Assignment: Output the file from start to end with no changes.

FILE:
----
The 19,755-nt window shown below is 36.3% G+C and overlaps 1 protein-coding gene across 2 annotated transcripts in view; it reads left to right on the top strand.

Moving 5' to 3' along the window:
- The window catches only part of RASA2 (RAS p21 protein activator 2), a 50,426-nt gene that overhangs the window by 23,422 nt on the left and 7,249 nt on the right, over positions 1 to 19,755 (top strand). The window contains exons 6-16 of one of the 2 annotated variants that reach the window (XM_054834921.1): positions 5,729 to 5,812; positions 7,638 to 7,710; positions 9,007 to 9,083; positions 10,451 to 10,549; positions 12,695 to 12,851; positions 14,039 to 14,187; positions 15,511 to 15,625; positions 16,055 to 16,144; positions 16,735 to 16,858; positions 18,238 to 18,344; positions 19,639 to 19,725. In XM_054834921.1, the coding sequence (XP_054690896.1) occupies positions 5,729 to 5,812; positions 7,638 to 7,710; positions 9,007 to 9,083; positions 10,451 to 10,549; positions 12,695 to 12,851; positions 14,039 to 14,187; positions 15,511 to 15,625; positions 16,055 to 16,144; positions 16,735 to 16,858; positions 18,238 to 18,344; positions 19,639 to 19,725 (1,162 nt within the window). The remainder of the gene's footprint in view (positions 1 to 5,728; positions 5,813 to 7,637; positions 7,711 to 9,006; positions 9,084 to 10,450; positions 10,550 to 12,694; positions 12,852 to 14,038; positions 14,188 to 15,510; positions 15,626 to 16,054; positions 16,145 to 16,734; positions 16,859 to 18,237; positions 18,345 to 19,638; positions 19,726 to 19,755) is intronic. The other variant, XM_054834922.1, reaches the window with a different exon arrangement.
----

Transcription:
The 19,755-nt window shown below is 36.3% G+C and overlaps 1 protein-coding gene across 2 annotated transcripts in view; it reads left to right on the top strand.

Moving 5' to 3' along the window:
- The window catches only part of RASA2 (RAS p21 protein activator 2), a 50,426-nt gene that overhangs the window by 23,422 nt on the left and 7,249 nt on the right, over positions 1 to 19,755 (top strand). The window contains exons 6-16 of one of the 2 annotated variants that reach the window (XM_054834921.1): positions 5,729 to 5,812; positions 7,638 to 7,710; positions 9,007 to 9,083; positions 10,451 to 10,549; positions 12,695 to 12,851; positions 14,039 to 14,187; positions 15,511 to 15,625; positions 16,055 to 16,144; positions 16,735 to 16,858; positions 18,238 to 18,344; positions 19,639 to 19,725. In XM_054834921.1, the coding sequence (XP_054690896.1) occupies positions 5,729 to 5,812; positions 7,638 to 7,710; positions 9,007 to 9,083; positions 10,451 to 10,549; positions 12,695 to 12,851; positions 14,039 to 14,187; positions 15,511 to 15,625; positions 16,055 to 16,144; positions 16,735 to 16,858; positions 18,238 to 18,344; positions 19,639 to 19,725 (1,162 nt within the window). The remainder of the gene's footprint in view (positions 1 to 5,728; positions 5,813 to 7,637; positions 7,711 to 9,006; positions 9,084 to 10,450; positions 10,550 to 12,694; positions 12,852 to 14,038; positions 14,188 to 15,510; positions 15,626 to 16,054; positions 16,145 to 16,734; positions 16,859 to 18,237; positions 18,345 to 19,638; positions 19,726 to 19,755) is intronic. The other variant, XM_054834922.1, reaches the window with a different exon arrangement.